The big talk is set for after the rounds. Two groups are headed back to the condos to see if there’s still gold in that mine, while a third heads out in the opposite direction to see what else in town looks viable.
When it comes time to pick the babysitter, Deputy Winston glances at me. “You up for it?”
“Sure. I haven’t done it in a while,” I say. We both know my selection has more to do with the night before than an equitable babysitting rotation. To be fair, I didn’t sleep much, and he knows that, too.
Josh is on one of the condo squads, with Adrian and the Deputy. He kisses my cheek before he leaves, but it feels less like affection than affectation. “Okay?” he asks, his voice low.
I glance at him, and then over his shoulder. Deputy Winston is talking with Adrian, Mark, and Conner about the run. Adrian looks back at us twice, though, and I know everyone in our basement is aware of the tension. It won’t be long before the rest of them catch on.
So I try to smile, to release Josh from his worries before he goes. “Okay. Stay safe.”
“I’ll find us something,” he says, and kisses my mouth this time. “We’ll be okay, Amy.”
A couple of the kids make exaggerated disgusted noises when they see this and Josh rolls his eyes. As I take a seat on top of a picnic table, the groups head out. As I watch them leave, Melanie climbs up on the table beside me.
“Are you still sad?” she asks.
“A little.” I don’t see the point in trying to hide something that everybody can already see, but I don’t want to upset her unnecessarily either. “But I’ll be okay. Your picture was really nice.”
Melanie nods and watches the other kids play. Eventually she says, “Frosting.”
“I miss frosting, too,” she says. “Mrs. Armstrong’s cupcakes always had lots of frosting and my mom put it on my nose once.”
I don’t think she’s ever said this much to me. I know she’s never mentioned her mother. I don’t want to make things worse, but I’m not sure I’m equipped for this right now. “I miss those cupcakes,” I say. “And her double chocolate chunk cookies.”
“Maybe they’ll find cookies this time,” Melanie says. “Or something else really good.”
“I wouldn’t say no to a box of Kraft.”
The time drags. As the sun climbs, we retreat into the shade. Even there, I’m too hot. The little I ate at breakfast is sitting like a lump in my stomach. I try to take long, even breaths to count out each inhalation and exhalation. There’s water, but if I do more than wet my mouth with it, I’m afraid it’ll come back up. It might do that anyway.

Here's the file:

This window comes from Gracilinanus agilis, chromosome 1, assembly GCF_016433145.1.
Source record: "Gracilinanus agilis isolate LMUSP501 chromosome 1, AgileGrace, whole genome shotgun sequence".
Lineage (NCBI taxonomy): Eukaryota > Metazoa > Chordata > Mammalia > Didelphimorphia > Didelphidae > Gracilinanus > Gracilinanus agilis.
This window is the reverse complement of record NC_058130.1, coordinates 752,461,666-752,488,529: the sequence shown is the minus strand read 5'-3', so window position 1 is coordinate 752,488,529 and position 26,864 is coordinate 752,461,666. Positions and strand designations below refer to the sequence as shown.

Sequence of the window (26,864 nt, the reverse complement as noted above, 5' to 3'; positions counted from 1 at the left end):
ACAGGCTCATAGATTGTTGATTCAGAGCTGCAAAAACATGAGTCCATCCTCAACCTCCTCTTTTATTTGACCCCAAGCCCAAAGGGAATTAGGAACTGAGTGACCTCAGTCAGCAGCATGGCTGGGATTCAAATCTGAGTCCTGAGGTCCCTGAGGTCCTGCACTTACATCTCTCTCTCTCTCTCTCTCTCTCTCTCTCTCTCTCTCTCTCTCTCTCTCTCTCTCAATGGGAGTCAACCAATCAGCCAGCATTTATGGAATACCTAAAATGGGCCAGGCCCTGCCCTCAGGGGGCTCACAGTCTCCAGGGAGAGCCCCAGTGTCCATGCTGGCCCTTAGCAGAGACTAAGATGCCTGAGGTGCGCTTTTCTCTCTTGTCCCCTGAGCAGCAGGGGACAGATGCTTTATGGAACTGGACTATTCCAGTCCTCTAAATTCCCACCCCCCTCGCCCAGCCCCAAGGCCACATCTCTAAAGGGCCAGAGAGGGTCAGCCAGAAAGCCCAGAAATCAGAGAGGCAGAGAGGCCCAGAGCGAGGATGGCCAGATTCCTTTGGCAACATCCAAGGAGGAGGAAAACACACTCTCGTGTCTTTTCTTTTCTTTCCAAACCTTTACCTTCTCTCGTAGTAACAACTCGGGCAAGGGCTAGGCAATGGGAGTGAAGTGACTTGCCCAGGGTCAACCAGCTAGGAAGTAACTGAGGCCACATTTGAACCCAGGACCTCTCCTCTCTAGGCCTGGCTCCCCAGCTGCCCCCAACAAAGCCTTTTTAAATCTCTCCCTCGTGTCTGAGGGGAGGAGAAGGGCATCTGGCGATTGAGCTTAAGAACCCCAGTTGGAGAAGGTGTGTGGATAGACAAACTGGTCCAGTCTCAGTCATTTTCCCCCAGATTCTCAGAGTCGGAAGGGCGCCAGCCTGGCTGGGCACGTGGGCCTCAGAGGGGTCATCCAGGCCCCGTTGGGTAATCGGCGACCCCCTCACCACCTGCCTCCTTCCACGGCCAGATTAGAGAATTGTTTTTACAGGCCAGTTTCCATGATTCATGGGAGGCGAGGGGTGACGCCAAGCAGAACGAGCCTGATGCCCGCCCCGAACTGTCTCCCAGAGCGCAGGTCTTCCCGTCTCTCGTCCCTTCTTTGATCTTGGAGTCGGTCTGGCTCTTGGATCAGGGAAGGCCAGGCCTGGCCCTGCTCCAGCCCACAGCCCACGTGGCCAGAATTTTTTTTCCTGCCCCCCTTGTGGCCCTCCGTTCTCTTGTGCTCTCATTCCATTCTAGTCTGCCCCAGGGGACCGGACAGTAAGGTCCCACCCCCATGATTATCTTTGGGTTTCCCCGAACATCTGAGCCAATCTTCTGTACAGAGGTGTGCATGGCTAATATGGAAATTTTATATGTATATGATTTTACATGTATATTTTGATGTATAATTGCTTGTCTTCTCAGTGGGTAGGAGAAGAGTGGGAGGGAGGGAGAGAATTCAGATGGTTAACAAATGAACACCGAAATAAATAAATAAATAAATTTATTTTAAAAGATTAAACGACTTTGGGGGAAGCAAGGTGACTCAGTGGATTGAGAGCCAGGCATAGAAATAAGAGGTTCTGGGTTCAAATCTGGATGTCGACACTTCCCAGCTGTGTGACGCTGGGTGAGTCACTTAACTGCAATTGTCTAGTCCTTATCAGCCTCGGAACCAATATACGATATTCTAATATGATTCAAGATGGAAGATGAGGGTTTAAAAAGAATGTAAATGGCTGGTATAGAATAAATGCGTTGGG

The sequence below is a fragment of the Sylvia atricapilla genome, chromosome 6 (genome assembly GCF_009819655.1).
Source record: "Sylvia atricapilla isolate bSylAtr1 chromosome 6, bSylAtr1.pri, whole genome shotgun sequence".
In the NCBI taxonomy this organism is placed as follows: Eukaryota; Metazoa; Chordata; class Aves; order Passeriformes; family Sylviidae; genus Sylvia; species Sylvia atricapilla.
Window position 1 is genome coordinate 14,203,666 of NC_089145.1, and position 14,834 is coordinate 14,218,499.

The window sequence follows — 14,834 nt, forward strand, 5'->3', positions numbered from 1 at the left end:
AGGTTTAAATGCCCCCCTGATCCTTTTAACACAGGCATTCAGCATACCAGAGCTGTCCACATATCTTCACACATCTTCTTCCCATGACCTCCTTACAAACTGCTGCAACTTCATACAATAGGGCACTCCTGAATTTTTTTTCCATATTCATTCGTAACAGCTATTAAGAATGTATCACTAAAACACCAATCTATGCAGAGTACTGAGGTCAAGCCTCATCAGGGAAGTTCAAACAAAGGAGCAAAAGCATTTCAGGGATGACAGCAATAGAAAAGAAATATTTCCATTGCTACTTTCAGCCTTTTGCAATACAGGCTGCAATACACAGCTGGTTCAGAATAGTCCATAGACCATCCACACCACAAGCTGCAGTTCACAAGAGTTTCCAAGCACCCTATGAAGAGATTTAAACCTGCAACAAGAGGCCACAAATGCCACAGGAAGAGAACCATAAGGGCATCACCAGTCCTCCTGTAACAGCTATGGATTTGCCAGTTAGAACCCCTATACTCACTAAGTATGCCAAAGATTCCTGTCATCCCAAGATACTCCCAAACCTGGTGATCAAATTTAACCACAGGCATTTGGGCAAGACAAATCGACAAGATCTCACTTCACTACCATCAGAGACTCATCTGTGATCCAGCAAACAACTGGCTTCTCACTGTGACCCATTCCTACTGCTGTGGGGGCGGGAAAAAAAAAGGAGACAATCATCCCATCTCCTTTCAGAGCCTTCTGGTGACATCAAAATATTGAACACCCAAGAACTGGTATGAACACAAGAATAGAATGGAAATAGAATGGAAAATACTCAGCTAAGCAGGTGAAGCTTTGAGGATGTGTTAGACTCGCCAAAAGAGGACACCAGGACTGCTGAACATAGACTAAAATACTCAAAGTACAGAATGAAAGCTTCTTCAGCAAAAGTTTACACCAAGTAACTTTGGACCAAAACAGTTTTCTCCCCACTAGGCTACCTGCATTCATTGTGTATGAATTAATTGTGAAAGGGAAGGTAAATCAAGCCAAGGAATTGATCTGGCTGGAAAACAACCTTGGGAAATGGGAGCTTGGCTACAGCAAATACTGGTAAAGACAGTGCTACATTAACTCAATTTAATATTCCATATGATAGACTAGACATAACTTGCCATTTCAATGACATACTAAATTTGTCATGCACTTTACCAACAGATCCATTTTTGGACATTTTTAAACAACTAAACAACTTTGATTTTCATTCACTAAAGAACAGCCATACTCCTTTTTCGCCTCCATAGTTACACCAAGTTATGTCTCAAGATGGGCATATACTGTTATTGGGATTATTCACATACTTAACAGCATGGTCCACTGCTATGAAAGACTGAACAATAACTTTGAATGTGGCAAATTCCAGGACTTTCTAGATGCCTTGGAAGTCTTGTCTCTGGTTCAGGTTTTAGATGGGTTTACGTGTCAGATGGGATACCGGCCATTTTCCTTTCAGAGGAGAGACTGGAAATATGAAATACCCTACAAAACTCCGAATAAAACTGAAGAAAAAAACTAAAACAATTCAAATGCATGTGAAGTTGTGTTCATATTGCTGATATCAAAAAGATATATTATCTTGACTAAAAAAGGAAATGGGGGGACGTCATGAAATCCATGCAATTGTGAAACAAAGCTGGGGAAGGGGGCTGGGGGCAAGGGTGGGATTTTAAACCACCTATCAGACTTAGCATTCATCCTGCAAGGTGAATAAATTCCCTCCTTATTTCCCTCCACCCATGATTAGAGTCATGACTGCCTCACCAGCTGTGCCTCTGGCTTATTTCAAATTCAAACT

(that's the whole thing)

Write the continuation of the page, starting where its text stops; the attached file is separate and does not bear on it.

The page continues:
One of the boys tugs on my sleeve. “I have to potty.”
I nod and push myself up. We don’t go far, just far enough around the corner of the building so that he gets some privacy, but I can keep an eye on the playground as long as I stand far enough out. The simple act of moving, though, upsets my stomach, and I know I’m not going to keep it down this time. There’s a hedge that separates the property from the next strip mall, and I kneel, lightheaded, feeling the acid rise up my esophagus to the back of my throat.
“I’m done! I’m going on the slide,” the boy says, and I wave at him behind my back to show that I’ve heard him.
When I finish, I spit to get the taste out of my mouth and then wipe it on my sleeve. As I stand, I notice something in the strip mall parking lot I didn’t before, and my stomach bottoms out again. There are still one or two cars parked there, some debris from the riots, and broken glass from where one of the windows was smashed in. It used to be a RadioShack, with new cell phones and data plans boasted in the front displays. The only thing in the window now is a dead body – in camouflage.
I turn, breathing quickly, and make my way back to the kids. They’re still playing, some of them with jacks in the shade, oblivious. Melanie is propped against the wall, starting to doze. I sit next to her and try to drink more water, but I’m shaking. She shifts so that she can rest her head on my thigh, her thumb in her mouth. I wipe the tears from my eyes and stare straight ahead.
When the others return, their bags relatively full – I should be thrilled. Josh is talking excitedly with Mark, all smiles, and even the Deputy looks heartened by the day’s findings. Josh sets his bag down, breaks away from the guys, and pulls me into a hug. “I found more pills,” he whispers. “These we’re gonna keep, okay? It might work.”
I almost start crying again. Josh looks at me and sighs. “Amy, come on. Get it together. You want everybody—”
I walk away from him before he can finish and find Deputy Winston. He takes one look at me and sobers, and when I pull him to the side, towards the hedge, he asks, “What’s wrong?”
I don’t want to point. “RadioShack. In the window.”
Deputy Winston looks, and then says, “Shit.”
The kids are rounded up and taken home. It’s earlier than usual, and there’s some protesting, but most are tired from being out in the sun all day. Deputy Winston breaks the news to the rest of the group, and many of them go to take a look. The soldier is twisted, like all of the returned bodies are: his neck is three quarters of the way around, his limbs splayed at unnatural angles, and one of his feet is pointing the wrong way. There’s never any blood, but that’s hardly a blessing. The scariest part about it is that no one recognizes him.